320 patients participated in the study. Participant’s age ranged between 17 to 22 years. Majority of the participants were males (79%). Both graphical and statistical evaluations of the scores revealed normal distribution curve. The mean scores for the two instruments and the oral health related quality of life were 10.11 for REALD, 20.0053 for DFLD and 11.98 for OHRQoL (Table 2).

Mean 10.11 11.98 20.0053
Standard deviation 3.72 7.66 4.8941
Mean-SD 6.39 4.32 15.1112
Mean+SD 13.83 19.64 24.8994

Table 2: Mean scores of oral health literacy and oral health related quality of life.

The Cronbach’s alpha values for REALD were high (0.76). The value was higher when comprehension scores were added which gave the Cronbach’s alpha value for DFLD (0.84). This indicates that DFLD items could be well related to REALD which reflects the high internal reliability of the instrument.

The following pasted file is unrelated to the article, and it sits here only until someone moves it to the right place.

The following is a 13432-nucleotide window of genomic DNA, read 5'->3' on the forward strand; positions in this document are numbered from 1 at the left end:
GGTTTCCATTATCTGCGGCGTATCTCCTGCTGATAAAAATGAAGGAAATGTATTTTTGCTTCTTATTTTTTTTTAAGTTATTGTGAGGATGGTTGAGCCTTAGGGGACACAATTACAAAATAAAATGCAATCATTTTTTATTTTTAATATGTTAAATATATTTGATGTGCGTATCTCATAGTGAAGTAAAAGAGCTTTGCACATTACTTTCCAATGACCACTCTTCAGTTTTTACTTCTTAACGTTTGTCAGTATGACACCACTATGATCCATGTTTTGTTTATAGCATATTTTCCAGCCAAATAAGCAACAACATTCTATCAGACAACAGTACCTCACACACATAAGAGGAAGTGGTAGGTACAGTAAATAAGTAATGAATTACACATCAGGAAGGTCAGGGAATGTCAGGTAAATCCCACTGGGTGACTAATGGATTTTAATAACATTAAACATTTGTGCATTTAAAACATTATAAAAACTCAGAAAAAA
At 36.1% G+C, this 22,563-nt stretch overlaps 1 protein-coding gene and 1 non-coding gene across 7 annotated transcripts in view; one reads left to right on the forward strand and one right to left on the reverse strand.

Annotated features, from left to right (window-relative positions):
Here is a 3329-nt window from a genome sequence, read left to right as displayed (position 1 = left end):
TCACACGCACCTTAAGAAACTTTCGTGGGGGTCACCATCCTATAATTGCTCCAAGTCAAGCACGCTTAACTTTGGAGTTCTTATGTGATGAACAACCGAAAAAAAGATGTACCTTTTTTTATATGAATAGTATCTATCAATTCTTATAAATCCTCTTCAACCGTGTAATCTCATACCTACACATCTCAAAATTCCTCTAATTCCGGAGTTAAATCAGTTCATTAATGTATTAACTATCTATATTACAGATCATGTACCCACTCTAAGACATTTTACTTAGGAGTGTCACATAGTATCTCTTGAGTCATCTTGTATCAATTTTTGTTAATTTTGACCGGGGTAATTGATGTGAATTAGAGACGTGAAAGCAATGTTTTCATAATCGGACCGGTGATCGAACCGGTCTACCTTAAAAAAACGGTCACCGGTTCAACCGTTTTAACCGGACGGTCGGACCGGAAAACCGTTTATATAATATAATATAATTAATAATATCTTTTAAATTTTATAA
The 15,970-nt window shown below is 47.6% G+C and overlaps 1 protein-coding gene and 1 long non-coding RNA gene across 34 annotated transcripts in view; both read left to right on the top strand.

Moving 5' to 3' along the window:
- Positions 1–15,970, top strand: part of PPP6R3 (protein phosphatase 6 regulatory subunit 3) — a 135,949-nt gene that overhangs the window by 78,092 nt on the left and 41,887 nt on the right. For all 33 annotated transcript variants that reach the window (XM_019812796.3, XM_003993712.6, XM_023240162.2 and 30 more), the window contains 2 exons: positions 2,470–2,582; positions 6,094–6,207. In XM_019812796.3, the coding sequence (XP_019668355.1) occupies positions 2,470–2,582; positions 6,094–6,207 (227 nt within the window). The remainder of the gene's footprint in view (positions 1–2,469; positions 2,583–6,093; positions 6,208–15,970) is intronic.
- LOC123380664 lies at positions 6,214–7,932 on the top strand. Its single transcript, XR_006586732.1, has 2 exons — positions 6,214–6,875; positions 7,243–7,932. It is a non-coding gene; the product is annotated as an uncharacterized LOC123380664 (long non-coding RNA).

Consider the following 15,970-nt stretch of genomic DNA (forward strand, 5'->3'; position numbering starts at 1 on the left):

Test re-test results for DFLD of the 32 students who were administered the instrument twice showed good agreement (0.69).

Face validity, which measures whether the instrument on its face seems like a good translation of the construct, was established as per the definition of Oral Health Literacy which defines it as “

Content validity, which is the extent to which the measurement incorporates the relevant content domain of the phenomenon under study, was enhanced by incorporating the aforementioned materials and texts often encountered by patients in a dental care setting.

Predictive validity of DFLD was established by correlating it with the scores of Oral Health related Quality of Life measured using OHIP-14 and Convergent validity was established by correlation with the scores of REALD using Pearson’s correlation. Both the scores were significant at p<0.001 (Table 3).